Rwandan students who were recently taken into safe custody Arua have expressed fear for their lives if forcefully returned to Rwanda. Sixteen students last month fled the Rwandan capital Kigali and sought asylum into Uganda over what they called harassment from the government. But Ambassador Frank Mugambage told the media late last month that the students are actually running away from the law after being involved in examination malpractices.
Sixteen students last month fled the Rwandan capital Kigali and sought asylum into Uganda over what they called harassment from the government.
One of the students who declined to be identified told Uganda Radio Network that the Rwandan Ambassador to Uganda, Major General Frank Mugambage, continues to assure Rwandans back home that the students would be taken back to Rwanda.
However, the students have vowed not to return to Rwanda where they alleged that government was planning to conscript them into M23, a rebel group based in the DRC. But Ambassador Mugambage told the media late last month that the students are actually running away from the law after being involved in examination malpractices.
Speaking to Uganda Radio Network, the students said though they had been promised that they were being taken into a secure place where there were no other Banyarwanda, they have reportedly met several of them in Arua.
Though all the students have been locked away and are unable to talk or buy anything from the outside world, one of the students said the Rwandans in Arua had tried to access them.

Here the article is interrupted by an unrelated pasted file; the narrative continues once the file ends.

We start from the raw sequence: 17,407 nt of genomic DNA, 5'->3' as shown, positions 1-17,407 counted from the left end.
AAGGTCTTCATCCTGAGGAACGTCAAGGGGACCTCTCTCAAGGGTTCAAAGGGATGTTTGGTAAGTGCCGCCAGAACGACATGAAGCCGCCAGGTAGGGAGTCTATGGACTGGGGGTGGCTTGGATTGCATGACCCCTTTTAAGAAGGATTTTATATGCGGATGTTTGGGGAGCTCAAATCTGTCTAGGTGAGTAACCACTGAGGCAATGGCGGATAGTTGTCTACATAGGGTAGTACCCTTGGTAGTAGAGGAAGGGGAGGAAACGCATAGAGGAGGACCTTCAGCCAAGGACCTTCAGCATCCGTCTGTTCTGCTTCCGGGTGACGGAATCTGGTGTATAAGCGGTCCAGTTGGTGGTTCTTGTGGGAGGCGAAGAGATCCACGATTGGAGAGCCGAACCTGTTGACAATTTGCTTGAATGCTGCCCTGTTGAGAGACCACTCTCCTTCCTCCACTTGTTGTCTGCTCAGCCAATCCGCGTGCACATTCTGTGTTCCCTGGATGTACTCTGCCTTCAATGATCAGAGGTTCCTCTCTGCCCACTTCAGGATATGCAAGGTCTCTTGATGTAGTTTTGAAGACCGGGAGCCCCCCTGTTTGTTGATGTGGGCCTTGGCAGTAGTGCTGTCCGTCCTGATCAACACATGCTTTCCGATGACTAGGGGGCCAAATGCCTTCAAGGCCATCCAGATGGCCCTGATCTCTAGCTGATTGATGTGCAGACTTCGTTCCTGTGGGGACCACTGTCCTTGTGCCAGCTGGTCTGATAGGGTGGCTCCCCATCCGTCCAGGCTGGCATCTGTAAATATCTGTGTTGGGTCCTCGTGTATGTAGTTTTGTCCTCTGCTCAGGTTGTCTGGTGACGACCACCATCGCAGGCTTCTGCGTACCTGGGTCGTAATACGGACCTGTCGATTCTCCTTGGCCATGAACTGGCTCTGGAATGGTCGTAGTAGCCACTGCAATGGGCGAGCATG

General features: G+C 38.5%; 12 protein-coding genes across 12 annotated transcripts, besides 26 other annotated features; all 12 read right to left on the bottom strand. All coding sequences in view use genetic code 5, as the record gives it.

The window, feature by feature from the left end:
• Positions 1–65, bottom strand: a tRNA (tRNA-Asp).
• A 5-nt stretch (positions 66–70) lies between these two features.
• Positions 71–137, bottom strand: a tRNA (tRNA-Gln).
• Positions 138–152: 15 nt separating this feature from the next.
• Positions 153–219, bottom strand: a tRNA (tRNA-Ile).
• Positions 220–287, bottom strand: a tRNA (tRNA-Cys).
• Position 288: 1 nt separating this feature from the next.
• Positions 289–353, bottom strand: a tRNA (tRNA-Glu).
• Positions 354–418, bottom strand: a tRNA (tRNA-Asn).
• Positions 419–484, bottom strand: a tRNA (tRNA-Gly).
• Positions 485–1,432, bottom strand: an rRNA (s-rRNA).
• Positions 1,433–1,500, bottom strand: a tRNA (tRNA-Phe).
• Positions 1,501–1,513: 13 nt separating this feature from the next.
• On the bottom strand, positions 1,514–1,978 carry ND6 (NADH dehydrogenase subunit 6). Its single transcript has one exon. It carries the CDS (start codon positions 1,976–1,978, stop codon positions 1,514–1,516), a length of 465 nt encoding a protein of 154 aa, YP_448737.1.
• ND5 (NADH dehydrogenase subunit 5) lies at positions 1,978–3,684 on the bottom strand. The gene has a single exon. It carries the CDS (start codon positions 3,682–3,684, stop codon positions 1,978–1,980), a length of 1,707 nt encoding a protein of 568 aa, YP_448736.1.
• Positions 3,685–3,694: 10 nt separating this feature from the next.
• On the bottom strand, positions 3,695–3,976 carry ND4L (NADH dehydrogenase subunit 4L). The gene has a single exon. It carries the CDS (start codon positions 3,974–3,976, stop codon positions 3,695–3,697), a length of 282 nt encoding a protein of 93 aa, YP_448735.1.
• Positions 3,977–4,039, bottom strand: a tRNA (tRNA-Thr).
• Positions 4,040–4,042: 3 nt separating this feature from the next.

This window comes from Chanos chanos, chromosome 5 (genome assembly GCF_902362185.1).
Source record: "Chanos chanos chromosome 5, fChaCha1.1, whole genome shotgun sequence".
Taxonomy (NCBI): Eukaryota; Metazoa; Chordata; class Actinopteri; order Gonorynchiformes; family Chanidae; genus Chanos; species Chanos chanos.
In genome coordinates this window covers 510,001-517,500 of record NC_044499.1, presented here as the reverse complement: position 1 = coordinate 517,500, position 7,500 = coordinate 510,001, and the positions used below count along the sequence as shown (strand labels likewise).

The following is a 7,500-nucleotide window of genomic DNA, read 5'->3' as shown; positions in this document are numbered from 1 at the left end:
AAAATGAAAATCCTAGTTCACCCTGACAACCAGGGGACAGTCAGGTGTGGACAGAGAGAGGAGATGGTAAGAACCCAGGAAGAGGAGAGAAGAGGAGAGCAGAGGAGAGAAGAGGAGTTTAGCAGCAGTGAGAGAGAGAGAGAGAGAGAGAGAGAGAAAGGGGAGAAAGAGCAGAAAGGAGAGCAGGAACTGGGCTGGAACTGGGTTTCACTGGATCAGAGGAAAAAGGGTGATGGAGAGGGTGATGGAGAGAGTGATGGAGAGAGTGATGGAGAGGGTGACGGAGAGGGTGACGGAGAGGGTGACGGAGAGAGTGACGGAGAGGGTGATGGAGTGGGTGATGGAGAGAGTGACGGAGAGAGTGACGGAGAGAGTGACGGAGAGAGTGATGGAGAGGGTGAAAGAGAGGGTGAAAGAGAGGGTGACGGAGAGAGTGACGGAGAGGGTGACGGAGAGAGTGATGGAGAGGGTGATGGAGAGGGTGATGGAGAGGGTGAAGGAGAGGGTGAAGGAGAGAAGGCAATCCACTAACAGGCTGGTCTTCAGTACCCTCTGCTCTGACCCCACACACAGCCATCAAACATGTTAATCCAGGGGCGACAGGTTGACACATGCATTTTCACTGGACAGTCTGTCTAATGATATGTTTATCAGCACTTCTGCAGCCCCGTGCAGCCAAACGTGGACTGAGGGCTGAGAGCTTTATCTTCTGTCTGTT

One of the students described the area they are staying as the middle of a forest where if people wanted to kidnap them they would find it very easy.
When the students sought to know about the many Rwandans in Arua, they were told they were cattle keepers.
The students are getting used and are staying in a house by themselves where they are fed on porridge for breakfast and posho and beans for the lunch and supper.
Recently, the Commissioner for Refugees in the Office of the Prime Minister, Apollo David Kazungu, said the students were considered asylum seekers until the Refugee Eligibility Committee pronounces itself on their status.
Kazungu said as asylum seekers the students were protected by the 1951 UN Convention, the OAU protocol relating to status of refugees and asylum seekers, together with the Refugee Act 2006.
He stated that under the above legislations no person seeking asylum would be forced back to where he/she is likely to be persecuted.
Kazungu said until when the Refugee Eligibility Committee pronounces itself on the status of the 16 students, they are protected against forceful deportation.
The Refugee Eligibility Committee is an inter-ministerial committee which determines the status of asylum seekers. The United Nations High Commission for Refugees (UNHCR) also has an observer on the Committee.